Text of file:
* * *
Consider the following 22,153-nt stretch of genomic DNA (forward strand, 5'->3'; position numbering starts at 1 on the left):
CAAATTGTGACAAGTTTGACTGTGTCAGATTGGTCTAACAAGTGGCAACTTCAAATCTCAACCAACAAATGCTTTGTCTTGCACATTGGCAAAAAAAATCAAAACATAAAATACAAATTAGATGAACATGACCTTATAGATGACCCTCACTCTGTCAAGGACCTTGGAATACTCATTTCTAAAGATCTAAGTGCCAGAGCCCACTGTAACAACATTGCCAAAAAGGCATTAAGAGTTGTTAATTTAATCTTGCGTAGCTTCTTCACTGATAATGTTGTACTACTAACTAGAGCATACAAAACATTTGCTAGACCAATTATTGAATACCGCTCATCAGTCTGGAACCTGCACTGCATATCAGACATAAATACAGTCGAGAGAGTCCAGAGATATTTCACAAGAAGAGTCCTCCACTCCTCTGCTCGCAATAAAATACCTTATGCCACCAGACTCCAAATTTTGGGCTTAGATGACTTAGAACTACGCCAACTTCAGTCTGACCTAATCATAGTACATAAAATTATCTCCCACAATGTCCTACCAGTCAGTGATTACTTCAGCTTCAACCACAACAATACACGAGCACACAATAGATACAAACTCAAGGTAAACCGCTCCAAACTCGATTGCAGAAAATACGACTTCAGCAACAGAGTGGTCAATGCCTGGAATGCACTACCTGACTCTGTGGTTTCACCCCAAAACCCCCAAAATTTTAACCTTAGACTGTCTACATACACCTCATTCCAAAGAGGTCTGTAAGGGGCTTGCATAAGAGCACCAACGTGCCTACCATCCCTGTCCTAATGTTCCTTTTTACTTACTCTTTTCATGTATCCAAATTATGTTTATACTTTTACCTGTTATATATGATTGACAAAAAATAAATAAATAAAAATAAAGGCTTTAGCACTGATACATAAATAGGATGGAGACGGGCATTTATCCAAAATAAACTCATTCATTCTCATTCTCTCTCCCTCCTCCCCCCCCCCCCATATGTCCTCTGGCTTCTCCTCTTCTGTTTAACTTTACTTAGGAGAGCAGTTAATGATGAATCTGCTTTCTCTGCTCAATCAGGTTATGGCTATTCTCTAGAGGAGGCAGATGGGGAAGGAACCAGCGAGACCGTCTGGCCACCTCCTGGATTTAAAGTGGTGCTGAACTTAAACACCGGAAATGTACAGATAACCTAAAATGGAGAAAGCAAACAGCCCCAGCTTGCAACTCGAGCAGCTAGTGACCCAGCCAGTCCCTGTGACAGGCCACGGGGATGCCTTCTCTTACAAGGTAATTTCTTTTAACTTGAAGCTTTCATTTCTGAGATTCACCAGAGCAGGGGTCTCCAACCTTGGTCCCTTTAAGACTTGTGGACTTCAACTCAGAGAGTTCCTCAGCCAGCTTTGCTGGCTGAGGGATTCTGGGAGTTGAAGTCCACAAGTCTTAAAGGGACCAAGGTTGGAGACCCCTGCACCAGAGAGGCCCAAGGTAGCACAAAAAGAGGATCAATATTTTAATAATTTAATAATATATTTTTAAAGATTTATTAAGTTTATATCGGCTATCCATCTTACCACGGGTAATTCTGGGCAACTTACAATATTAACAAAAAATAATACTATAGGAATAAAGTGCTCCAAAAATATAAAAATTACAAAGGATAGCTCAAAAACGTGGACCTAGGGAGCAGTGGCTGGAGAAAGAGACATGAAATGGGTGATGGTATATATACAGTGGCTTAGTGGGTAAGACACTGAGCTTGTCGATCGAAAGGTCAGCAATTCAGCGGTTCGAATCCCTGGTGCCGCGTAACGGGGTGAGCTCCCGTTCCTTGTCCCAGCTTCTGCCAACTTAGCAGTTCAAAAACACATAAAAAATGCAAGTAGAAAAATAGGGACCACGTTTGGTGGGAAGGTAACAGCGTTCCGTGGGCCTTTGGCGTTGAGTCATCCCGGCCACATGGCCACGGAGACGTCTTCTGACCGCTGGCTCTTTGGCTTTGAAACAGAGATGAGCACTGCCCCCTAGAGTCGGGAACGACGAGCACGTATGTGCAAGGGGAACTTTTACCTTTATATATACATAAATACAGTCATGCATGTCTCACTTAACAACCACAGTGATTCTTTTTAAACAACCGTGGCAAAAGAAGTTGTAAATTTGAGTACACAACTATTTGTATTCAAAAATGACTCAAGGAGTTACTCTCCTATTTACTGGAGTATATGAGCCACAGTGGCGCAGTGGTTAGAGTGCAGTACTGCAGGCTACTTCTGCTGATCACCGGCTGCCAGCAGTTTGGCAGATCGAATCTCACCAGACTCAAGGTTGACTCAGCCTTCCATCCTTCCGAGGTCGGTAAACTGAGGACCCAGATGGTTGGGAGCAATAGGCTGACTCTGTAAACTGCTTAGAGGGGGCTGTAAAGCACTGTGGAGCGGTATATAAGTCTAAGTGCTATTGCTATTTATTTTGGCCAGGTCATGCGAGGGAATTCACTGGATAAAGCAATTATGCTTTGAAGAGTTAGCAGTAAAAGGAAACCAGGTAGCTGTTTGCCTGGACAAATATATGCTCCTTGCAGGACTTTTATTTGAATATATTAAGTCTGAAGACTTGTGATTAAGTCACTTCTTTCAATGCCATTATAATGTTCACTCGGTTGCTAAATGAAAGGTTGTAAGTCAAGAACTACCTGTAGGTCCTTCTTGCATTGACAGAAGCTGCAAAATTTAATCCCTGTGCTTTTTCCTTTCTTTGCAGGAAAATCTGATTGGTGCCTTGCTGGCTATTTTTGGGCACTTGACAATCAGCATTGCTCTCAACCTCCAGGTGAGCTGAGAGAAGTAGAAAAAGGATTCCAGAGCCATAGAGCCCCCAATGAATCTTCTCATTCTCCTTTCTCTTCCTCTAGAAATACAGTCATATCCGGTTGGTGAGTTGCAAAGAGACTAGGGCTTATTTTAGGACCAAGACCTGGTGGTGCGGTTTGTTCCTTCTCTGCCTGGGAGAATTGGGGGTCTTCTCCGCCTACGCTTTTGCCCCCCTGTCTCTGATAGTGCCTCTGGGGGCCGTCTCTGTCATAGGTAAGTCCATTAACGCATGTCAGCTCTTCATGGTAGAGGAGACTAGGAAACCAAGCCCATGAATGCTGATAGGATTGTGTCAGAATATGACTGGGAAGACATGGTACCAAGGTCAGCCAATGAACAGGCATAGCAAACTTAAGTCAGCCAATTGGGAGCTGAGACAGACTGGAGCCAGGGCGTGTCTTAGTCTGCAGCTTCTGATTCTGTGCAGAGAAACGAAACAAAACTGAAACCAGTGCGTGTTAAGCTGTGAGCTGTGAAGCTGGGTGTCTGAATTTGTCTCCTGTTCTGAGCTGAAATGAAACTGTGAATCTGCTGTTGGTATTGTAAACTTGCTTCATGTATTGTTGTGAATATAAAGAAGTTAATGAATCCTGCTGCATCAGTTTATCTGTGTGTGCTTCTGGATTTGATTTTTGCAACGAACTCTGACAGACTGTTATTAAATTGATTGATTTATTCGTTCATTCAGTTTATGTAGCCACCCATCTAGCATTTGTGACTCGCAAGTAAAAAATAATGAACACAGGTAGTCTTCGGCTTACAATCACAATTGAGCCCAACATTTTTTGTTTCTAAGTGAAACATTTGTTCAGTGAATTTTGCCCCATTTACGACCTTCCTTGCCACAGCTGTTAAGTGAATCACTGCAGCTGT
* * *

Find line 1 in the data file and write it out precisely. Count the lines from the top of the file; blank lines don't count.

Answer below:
Consider the following 22,153-nt stretch of genomic DNA (forward strand, 5'->3'; position numbering starts at 1 on the left):